It's still too early to measure the entire effect of Japan's earthquake on the U.S. economy. A few things, however, are all but certain.
Companies that export goods and services to Japan will not necessarily be badly hurt. U.S. goods exported to Japan totaled $51 billion in 2009, according to the Office of the U.S. Trade Representative.
The top exports to Japan were optical equipment, aircraft, machinery, and cereal. Japan's need for machinery and cereal may rise -- at least short term -- as the country rebuilds infrastructure and deals with food shortages.
U.S. goods imported from Japan totaled $96 billion in 2009. Japan's largest export to the U.S. is cars. U.S. manufacturers like Ford Motor (F) and GM (GM) may get short-term benefits from a slowdown in exports by Toyota Motor (TM), Honda (HMC), and Nissan.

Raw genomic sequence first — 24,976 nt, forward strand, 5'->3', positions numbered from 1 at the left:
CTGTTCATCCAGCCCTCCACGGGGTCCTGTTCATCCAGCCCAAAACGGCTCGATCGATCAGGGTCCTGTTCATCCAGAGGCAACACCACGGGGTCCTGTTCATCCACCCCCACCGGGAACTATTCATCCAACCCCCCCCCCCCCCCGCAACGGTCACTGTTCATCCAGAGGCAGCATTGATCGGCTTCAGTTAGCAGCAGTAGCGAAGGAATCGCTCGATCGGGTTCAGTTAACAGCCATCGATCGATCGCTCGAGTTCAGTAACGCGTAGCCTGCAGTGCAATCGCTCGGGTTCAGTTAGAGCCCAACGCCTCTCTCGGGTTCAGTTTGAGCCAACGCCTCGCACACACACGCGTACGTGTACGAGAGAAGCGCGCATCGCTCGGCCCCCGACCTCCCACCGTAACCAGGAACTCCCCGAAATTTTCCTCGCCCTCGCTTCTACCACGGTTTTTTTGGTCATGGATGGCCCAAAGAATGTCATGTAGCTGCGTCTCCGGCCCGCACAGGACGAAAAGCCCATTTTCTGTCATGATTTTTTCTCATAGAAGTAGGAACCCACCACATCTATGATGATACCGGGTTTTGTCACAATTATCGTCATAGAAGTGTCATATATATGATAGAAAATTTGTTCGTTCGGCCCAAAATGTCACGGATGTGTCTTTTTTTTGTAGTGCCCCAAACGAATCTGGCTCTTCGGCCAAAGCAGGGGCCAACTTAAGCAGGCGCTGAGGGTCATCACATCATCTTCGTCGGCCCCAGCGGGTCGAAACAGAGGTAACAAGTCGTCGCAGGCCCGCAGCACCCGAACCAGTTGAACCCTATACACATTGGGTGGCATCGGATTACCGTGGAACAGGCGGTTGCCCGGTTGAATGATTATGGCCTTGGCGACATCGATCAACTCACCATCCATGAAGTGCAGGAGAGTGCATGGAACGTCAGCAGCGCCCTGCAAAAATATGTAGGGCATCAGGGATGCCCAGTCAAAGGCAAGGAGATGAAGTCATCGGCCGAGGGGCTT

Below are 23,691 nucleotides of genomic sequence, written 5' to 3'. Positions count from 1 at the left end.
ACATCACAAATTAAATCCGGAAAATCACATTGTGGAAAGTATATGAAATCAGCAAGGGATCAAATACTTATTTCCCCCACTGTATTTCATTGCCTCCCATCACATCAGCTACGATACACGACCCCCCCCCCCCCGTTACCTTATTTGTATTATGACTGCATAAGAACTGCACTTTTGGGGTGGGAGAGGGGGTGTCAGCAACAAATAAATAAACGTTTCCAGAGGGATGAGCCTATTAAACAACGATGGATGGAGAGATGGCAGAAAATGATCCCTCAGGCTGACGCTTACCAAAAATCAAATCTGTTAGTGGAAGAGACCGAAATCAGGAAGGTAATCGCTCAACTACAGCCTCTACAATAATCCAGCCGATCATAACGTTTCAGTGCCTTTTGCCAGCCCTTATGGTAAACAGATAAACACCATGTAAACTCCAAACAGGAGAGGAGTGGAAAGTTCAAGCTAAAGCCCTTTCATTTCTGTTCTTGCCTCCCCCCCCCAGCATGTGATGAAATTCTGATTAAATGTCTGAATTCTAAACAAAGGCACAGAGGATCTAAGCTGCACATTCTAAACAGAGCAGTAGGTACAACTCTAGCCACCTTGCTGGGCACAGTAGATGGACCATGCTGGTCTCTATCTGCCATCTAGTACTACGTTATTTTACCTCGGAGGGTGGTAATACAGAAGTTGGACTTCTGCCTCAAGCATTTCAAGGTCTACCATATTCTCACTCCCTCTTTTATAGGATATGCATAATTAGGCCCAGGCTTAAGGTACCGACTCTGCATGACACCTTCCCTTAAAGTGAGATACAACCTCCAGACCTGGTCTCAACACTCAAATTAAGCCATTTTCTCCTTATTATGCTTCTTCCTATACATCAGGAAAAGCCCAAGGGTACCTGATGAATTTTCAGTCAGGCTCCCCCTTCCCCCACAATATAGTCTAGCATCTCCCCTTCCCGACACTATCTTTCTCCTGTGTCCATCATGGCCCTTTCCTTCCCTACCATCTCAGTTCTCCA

Japan may also be badly hurt as foreign investment falls on concerns about risks. There will be a migration from Japanese equities and bonds. Some of this capital may seek the safe haven of the U.S. equity markets and treasuries. The value of American stocks could actually rise for a time. This could be particularly true for shares of companies that have powerful and direct competition in Japan, like Caterpillar (CAT) and Eastman Kodak (EK).
There is also likely to be upward pressure on the prices of consumer electronics in the U.S. due to shortages of components made in Japan, such as flash memory. There may also be disruptions in the supply of parts for devices like the Apple (AAPL) iPhone and iPad.
Expectations that production problems for such a major U.S. trade partner as Japan would benefit American companies may not be met.